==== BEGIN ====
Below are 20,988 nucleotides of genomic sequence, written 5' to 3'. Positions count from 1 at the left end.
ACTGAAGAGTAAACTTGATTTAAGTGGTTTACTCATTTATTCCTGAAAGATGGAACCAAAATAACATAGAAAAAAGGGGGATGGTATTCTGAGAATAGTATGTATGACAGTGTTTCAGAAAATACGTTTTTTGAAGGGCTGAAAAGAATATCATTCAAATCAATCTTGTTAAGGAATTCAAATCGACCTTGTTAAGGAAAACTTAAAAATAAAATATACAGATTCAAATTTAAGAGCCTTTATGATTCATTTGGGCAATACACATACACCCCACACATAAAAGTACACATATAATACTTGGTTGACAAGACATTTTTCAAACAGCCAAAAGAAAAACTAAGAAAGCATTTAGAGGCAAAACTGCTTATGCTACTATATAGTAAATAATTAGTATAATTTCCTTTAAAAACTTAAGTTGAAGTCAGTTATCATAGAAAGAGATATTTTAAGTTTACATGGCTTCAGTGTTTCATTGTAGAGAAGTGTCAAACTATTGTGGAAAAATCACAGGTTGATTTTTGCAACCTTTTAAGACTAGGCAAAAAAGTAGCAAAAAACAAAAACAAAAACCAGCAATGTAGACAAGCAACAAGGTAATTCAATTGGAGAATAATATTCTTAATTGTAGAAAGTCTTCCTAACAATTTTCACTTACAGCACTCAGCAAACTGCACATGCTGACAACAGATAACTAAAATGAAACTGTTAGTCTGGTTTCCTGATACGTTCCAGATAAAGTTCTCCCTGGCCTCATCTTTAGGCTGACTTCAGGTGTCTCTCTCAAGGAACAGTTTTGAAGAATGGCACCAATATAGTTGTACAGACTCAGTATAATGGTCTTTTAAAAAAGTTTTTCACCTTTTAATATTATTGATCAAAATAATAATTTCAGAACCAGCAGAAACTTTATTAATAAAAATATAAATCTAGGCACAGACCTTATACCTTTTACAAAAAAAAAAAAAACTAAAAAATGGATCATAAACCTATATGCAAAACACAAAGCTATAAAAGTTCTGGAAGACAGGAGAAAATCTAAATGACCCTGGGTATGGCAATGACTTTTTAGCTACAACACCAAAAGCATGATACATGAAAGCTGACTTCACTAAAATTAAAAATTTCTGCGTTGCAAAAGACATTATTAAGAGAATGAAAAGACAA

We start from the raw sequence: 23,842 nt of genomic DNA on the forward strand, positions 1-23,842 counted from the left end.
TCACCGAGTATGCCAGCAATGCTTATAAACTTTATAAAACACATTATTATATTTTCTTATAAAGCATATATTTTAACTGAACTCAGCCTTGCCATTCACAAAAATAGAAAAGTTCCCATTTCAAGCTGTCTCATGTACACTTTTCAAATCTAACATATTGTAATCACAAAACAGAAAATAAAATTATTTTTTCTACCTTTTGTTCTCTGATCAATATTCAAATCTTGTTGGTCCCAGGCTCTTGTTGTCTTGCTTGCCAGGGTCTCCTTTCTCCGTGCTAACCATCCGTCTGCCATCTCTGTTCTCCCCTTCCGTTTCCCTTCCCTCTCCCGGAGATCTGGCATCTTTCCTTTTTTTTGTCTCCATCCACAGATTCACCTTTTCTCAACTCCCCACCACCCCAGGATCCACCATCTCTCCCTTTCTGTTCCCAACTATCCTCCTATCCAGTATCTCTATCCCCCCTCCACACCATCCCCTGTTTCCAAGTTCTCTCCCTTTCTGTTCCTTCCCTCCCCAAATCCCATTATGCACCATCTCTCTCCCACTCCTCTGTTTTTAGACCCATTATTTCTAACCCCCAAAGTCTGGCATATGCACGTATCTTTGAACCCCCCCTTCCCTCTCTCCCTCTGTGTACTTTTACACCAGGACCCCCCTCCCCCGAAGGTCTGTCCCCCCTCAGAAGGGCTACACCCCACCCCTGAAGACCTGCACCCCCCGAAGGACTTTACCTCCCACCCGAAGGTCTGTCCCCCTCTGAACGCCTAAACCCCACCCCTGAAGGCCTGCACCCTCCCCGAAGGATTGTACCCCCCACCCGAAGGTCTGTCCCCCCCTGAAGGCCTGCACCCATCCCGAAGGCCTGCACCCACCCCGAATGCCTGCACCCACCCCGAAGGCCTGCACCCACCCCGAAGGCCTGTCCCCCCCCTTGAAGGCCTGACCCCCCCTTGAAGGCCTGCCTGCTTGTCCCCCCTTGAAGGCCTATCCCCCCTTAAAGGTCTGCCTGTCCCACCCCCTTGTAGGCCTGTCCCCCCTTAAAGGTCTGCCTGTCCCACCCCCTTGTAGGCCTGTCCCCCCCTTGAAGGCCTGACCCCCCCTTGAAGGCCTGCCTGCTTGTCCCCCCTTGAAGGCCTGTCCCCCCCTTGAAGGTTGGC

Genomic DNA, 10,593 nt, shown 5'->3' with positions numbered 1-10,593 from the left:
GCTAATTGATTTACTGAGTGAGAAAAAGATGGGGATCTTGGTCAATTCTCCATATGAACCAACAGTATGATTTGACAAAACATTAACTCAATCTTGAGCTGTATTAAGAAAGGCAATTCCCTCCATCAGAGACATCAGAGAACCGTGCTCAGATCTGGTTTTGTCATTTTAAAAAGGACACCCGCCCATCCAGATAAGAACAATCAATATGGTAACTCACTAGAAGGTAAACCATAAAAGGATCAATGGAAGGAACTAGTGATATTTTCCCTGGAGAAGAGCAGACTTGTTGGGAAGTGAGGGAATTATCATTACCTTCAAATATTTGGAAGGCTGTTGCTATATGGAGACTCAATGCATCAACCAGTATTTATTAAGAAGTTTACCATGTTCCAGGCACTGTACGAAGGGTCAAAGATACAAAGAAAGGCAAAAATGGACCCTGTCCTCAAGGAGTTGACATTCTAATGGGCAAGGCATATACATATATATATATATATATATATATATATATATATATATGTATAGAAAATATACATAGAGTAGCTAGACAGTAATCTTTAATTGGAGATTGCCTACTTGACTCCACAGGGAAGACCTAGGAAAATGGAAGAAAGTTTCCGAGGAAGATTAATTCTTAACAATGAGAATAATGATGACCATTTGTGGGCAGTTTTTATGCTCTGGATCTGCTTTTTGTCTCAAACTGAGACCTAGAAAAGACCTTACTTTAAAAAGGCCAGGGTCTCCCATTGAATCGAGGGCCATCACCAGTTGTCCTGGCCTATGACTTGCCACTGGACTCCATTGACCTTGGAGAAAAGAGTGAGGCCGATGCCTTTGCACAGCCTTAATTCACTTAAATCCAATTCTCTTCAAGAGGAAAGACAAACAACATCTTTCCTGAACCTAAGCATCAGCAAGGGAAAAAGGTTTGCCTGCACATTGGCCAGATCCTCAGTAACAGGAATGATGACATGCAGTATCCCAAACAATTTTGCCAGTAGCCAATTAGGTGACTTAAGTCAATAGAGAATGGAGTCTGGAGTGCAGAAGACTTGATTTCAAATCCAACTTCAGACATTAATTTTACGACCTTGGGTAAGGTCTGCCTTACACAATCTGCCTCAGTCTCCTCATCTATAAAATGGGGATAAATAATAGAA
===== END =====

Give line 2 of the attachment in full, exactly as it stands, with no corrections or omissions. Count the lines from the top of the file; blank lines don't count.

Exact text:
ACTGAAGAGTAAACTTGATTTAAGTGGTTTACTCATTTATTCCTGAAAGATGGAACCAAAATAACATAGAAAAAAGGGGGATGGTATTCTGAGAATAGTATGTATGACAGTGTTTCAGAAAATACGTTTTTTGAAGGGCTGAAAAGAATATCATTCAAATCAATCTTGTTAAGGAATTCAAATCGACCTTGTTAAGGAAAACTTAAAAATAAAATATACAGATTCAAATTTAAGAGCCTTTATGATTCATTTGGGCAATACACATACACCCCACACATAAAAGTACACATATAATACTTGGTTGACAAGACATTTTTCAAACAGCCAAAAGAAAAACTAAGAAAGCATTTAGAGGCAAAACTGCTTATGCTACTATATAGTAAATAATTAGTATAATTTCCTTTAAAAACTTAAGTTGAAGTCAGTTATCATAGAAAGAGATATTTTAAGTTTACATGGCTTCAGTGTTTCATTGTAGAGAAGTGTCAAACTATTGTGGAAAAATCACAGGTTGATTTTTGCAACCTTTTAAGACTAGGCAAAAAAGTAGCAAAAAACAAAAACAAAAACCAGCAATGTAGACAAGCAACAAGGTAATTCAATTGGAGAATAATATTCTTAATTGTAGAAAGTCTTCCTAACAATTTTCACTTACAGCACTCAGCAAACTGCACATGCTGACAACAGATAACTAAAATGAAACTGTTAGTCTGGTTTCCTGATACGTTCCAGATAAAGTTCTCCCTGGCCTCATCTTTAGGCTGACTTCAGGTGTCTCTCTCAAGGAACAGTTTTGAAGAATGGCACCAATATAGTTGTACAGACTCAGTATAATGGTCTTTTAAAAAAGTTTTTCACCTTTTAATATTATTGATCAAAATAATAATTTCAGAACCAGCAGAAACTTTATTAATAAAAATATAAATCTAGGCACAGACCTTATACCTTTTACAAAAAAAAAAAAAACTAAAAAATGGATCATAAACCTATATGCAAAACACAAAGCTATAAAAGTTCTGGAAGACAGGAGAAAATCTAAATGACCCTGGGTATGGCAATGACTTTTTAGCTACAACACCAAAAGCATGATACATGAAAGCTGACTTCACTAAAATTAAAAATTTCTGCGTTGCAAAAGACATTATTAAGAGAATGAAAAGACAA